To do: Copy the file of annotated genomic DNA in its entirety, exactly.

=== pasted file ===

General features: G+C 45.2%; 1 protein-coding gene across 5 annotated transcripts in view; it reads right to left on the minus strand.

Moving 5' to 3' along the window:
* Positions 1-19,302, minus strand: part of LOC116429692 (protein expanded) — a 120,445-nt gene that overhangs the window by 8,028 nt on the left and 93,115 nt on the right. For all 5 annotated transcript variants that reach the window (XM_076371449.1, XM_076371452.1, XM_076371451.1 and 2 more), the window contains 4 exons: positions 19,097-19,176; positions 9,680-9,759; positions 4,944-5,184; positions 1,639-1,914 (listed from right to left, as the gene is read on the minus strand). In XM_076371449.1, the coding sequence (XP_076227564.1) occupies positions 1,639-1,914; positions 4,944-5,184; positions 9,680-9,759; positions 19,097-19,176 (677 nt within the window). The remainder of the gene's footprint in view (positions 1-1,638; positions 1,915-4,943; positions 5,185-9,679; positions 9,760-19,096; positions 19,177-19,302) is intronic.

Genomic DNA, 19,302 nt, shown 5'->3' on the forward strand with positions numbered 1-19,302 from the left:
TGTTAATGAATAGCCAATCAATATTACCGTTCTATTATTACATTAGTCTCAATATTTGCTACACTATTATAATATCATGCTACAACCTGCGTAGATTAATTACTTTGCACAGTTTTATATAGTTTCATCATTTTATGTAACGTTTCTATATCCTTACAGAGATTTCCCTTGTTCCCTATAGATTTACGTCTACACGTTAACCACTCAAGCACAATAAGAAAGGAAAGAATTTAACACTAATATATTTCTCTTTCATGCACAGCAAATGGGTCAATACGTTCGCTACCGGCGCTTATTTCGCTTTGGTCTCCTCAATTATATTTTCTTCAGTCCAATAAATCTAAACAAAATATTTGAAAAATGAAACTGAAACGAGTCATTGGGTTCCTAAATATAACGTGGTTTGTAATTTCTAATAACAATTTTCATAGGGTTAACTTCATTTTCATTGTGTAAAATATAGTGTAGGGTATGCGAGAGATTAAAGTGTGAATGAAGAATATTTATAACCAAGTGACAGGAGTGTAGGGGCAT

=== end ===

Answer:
General features: G+C 45.2%; 1 protein-coding gene across 5 annotated transcripts in view; it reads right to left on the minus strand.

Moving 5' to 3' along the window:
* Positions 1-19,302, minus strand: part of LOC116429692 (protein expanded) — a 120,445-nt gene that overhangs the window by 8,028 nt on the left and 93,115 nt on the right. For all 5 annotated transcript variants that reach the window (XM_076371449.1, XM_076371452.1, XM_076371451.1 and 2 more), the window contains 4 exons: positions 19,097-19,176; positions 9,680-9,759; positions 4,944-5,184; positions 1,639-1,914 (listed from right to left, as the gene is read on the minus strand). In XM_076371449.1, the coding sequence (XP_076227564.1) occupies positions 1,639-1,914; positions 4,944-5,184; positions 9,680-9,759; positions 19,097-19,176 (677 nt within the window). The remainder of the gene's footprint in view (positions 1-1,638; positions 1,915-4,943; positions 5,185-9,679; positions 9,760-19,096; positions 19,177-19,302) is intronic.

Genomic DNA, 19,302 nt, shown 5'->3' on the forward strand with positions numbered 1-19,302 from the left:
TGTTAATGAATAGCCAATCAATATTACCGTTCTATTATTACATTAGTCTCAATATTTGCTACACTATTATAATATCATGCTACAACCTGCGTAGATTAATTACTTTGCACAGTTTTATATAGTTTCATCATTTTATGTAACGTTTCTATATCCTTACAGAGATTTCCCTTGTTCCCTATAGATTTACGTCTACACGTTAACCACTCAAGCACAATAAGAAAGGAAAGAATTTAACACTAATATATTTCTCTTTCATGCACAGCAAATGGGTCAATACGTTCGCTACCGGCGCTTATTTCGCTTTGGTCTCCTCAATTATATTTTCTTCAGTCCAATAAATCTAAACAAAATATTTGAAAAATGAAACTGAAACGAGTCATTGGGTTCCTAAATATAACGTGGTTTGTAATTTCTAATAACAATTTTCATAGGGTTAACTTCATTTTCATTGTGTAAAATATAGTGTAGGGTATGCGAGAGATTAAAGTGTGAATGAAGAATATTTATAACCAAGTGACAGGAGTGTAGGGGCAT